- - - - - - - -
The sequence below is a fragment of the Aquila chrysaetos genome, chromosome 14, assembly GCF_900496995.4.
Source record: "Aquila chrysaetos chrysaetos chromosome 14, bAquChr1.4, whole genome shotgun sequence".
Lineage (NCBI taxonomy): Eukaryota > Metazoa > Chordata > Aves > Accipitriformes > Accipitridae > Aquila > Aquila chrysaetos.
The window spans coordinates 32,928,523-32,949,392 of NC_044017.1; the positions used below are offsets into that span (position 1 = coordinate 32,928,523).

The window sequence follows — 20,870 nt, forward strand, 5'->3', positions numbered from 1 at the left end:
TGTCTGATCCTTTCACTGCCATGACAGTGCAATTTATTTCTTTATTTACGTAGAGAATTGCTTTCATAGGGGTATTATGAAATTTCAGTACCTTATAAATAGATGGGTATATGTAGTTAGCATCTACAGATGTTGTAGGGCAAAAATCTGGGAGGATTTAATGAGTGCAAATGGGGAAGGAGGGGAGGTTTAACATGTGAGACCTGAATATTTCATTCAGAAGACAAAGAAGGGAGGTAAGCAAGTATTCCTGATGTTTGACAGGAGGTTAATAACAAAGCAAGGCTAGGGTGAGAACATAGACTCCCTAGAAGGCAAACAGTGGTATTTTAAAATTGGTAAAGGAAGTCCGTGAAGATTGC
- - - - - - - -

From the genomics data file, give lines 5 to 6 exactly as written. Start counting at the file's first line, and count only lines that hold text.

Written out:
The window sequence follows — 20,870 nt, forward strand, 5'->3', positions numbered from 1 at the left end:
TGTCTGATCCTTTCACTGCCATGACAGTGCAATTTATTTCTTTATTTACGTAGAGAATTGCTTTCATAGGGGTATTATGAAATTTCAGTACCTTATAAATAGATGGGTATATGTAGTTAGCATCTACAGATGTTGTAGGGCAAAAATCTGGGAGGATTTAATGAGTGCAAATGGGGAAGGAGGGGAGGTTTAACATGTGAGACCTGAATATTTCATTCAGAAGACAAAGAAGGGAGGTAAGCAAGTATTCCTGATGTTTGACAGGAGGTTAATAACAAAGCAAGGCTAGGGTGAGAACATAGACTCCCTAGAAGGCAAACAGTGGTATTTTAAAATTGGTAAAGGAAGTCCGTGAAGATTGC